В продолжение предыдущего постинга.
Похожие дела "об отпадании из православия" в иудаизм рассматривались в пореформенных судах достаточно часто, и обычно развивались по одной схеме. Перед судом представал бывший кантонист, решивший после демобилизации вернуться к вере предков. Защита демонстрировала, что обращение носило насильственный характер, и/или сам обвиняемый был в это время младше "возраста согласия". После этого присяжные выносили оправдательный вердикт, даже когда в адрес "отпавшего" выдвигались и другие обвинения, непосредственно не связанные с религией: в подделке документов, двоеженстве и т.д.
Однако степени интересной книжке Confessions of the Shtetl: Converts from Judaism in Imperial Russia, 1817-1906 , которую аз, многогрешный, сейчас дочитываю, был обнаружен процесс, решительно не вписывающийся в эту схему - и, тем не менее, закончившийся хорошо для всех:
In 1883 Russkii evrei and Nedel’naia khronika voskhoda publicized the trial of the Jew Freiman, who was accused of seducing Anna Kazakova to Judaism. Eighteen years earlier Freiman had met the then fifteen-year-old street singer Kazakova, a Christian by birth, and they started an “intimate relationship.” Kazakova subsequently gave birth to several children, who were baptized in the Orthodox Church. She and her children later adopted Judaism (the male children were circumcised) and she married Freiman. A neighbor who knew Kazakova and her children were native Christians informed the authorities, at which time Kazakova was taken by clerics for spiritual admonition and Freiman was tried for seduction. The trial attracted a large audience. Freiman argued that he did not know of Anna’s Christian origins. From contradictory witness depositions, it appears that Anna’s religious affiliation was nebulous. What was clear at the trial and what made a deep impression on the jury, according to Odesskii listok (Odessa Leaflet), was Freiman’s great love for his wife and children, which he showed with great affection and tears while on the witness stand. According to the papers, the jury reached a verdict immediately, finding Freiman innocent.
2. Дело об оскорблении религиозных чувств
Все из того же замечательног сборника документов, о котором мы говорили в предыдущем постинге. К сожалению, опять в английском переводе, оригинала в сети нет:
On 5 March , by the Order of His Imperial Majesty, the Vil’na Chamber of the
Criminal and Civil Court heard the criminal case of the Jew Girsh Sagalevich convicted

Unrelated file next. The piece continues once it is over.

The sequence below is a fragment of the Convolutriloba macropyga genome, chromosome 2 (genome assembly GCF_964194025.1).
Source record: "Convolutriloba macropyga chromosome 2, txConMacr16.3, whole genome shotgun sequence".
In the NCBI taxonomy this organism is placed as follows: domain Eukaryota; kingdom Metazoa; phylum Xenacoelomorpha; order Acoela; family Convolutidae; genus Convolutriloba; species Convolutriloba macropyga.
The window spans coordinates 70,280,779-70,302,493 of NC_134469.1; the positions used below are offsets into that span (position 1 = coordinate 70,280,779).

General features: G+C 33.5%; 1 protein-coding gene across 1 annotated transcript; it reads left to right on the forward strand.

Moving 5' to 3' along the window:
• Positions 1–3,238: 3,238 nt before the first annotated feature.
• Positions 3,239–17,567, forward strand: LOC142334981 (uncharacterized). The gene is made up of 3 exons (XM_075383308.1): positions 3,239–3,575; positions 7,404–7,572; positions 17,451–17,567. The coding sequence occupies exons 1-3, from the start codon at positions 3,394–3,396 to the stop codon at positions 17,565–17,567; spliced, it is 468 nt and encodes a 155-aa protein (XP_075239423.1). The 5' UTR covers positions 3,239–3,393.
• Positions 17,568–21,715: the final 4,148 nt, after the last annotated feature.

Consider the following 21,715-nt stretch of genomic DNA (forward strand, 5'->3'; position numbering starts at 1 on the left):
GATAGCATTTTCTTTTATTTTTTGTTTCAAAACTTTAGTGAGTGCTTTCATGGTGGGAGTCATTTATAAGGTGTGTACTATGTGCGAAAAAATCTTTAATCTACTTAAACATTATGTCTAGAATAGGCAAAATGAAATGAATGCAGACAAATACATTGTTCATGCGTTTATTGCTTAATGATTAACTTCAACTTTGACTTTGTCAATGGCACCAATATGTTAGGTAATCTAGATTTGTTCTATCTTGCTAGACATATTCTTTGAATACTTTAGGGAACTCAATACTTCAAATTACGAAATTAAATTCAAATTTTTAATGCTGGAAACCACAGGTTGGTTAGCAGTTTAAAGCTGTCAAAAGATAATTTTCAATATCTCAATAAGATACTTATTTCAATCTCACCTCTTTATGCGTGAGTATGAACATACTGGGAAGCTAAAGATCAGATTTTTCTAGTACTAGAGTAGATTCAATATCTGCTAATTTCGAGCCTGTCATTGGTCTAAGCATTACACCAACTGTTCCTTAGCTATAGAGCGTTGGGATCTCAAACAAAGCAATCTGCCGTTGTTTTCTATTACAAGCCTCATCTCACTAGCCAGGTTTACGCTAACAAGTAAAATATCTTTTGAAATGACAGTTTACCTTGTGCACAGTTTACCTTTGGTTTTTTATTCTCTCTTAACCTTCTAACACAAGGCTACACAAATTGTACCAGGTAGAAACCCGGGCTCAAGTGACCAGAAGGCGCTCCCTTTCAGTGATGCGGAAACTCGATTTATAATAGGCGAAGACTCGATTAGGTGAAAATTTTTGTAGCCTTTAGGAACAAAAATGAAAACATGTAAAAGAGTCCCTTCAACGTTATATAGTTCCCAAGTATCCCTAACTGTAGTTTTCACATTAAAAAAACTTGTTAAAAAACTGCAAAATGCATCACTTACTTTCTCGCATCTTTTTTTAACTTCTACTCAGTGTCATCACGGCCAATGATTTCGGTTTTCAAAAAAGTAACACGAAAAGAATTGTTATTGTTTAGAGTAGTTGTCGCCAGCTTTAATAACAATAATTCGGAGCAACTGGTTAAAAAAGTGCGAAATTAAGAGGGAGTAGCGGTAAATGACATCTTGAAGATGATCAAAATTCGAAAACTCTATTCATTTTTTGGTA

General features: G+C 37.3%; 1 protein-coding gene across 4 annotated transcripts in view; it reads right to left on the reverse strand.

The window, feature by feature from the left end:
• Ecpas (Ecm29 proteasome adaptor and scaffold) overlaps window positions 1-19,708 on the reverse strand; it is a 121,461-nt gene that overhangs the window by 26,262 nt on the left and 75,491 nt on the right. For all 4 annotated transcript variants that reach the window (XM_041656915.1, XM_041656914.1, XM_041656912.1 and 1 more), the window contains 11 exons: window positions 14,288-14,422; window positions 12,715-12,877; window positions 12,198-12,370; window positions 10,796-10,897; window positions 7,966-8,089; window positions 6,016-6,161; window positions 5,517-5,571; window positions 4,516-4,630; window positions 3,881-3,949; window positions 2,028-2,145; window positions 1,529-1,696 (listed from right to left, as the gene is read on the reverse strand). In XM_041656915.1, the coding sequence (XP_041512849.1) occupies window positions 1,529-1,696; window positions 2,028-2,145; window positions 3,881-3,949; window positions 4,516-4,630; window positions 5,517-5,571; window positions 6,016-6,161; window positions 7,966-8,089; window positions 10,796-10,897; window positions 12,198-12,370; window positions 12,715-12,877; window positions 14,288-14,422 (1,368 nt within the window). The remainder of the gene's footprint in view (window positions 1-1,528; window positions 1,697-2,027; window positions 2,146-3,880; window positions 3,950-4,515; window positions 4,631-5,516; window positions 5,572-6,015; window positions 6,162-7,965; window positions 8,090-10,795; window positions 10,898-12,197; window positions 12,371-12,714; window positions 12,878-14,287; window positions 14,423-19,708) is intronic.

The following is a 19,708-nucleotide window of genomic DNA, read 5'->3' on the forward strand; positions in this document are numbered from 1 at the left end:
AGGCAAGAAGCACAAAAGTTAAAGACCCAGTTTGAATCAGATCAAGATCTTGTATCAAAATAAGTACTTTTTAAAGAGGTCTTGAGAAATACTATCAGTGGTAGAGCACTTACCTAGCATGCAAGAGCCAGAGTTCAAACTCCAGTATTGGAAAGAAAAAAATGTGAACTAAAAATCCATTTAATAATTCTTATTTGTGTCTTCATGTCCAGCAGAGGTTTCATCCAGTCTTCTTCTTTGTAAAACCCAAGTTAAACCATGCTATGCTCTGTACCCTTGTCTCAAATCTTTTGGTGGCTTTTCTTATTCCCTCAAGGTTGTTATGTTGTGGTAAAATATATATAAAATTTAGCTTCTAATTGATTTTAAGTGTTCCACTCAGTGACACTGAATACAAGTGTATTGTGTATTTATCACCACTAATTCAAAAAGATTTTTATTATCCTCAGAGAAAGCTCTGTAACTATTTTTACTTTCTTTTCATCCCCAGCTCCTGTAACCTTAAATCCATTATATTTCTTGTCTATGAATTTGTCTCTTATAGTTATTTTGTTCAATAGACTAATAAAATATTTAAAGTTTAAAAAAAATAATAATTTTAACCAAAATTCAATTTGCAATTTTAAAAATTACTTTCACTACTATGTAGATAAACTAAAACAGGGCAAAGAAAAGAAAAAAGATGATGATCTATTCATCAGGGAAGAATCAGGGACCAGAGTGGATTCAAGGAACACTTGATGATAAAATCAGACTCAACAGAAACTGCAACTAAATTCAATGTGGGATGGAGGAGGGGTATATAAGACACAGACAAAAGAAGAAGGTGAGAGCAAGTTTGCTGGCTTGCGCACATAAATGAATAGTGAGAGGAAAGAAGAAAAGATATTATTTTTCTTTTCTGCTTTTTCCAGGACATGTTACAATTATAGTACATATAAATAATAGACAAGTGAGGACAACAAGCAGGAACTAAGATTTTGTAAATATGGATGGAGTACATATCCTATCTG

of denigrating the Russian Orthodox faith.
Circumstances of the Case
On 24 February 1869 the feldsher [paramedic] Shevel Shinder lodged a denunciation with the priest Flerov that, during an argument with the Jew Girsh Sagalevich, the latter said that the Russian Orthodox faith was dog shit [говно собачье]. Iurkevich, Rybinskii, and Ivanitskii were witnesses. The Jew Sagalevich testified that in February 1869, the feldsher Shinder came to him at the tavern to argue with his mother and himself about money, and in connection [with this] Shinder said to him that his uncle [Sagalevich’s] had converted to Russian Orthodoxy, but this was said in the form of a reproach. To this, Sagalevich replied that his uncle had indeed embraced the Orthodox faith and observes it strictly, whereas he, Shinder, does not profess any kind of faith and is just like as a dog. These words were about Shinder, not the Russian Orthodox faith.
Of the witnesses interrogated under oath, the [following] testified:
(1) Rybinskii: that when Sagalevich argued with Shinder, the former said that Orthodoxy was like a dog’s faith. For what purpose he uttered this offensive comparison, he does not know; (2) Iurkevich: that Shinder had an argument with the tavern keeper Sagalevich. When the former said to Sagalevich in the form of a reproach that his uncle had converted to Russian Orthodoxy, the latter replied to this that his uncle had indeed embraced Orthodox faith and adheres strictly to it, and that he, Shinder, does not adhere to any faith, and his faith is dog shit. Hence, this foul language related strictly to Shinder’s person, not to the Russian Orthodox faith;
(3) Ivanitskii: that he was not present at the beginning of the argument, although he heard Sagalevich tell Shinder that his faith was dog shit but did not make out to whom these words were strictly directed and cannot say definitively. During a comprehensive search, [people] approved of his behavior and also testified that they never noticed a lack of respect toward the Russian Orthodox faith.
Having examined the circumstances of the case, the chamber finds that the accusation against the Jew Sagalevich for denigrating the Russian Orthodox faith was refuted by two sworn witnesses. Thus, the court decrees to free from prosecution the Jew Girsh Sagalevich, who has been accused of denigrating the Russian Orthodox religion. This decision will be explained to him, and he has the right to appeal through the Vil’na District court.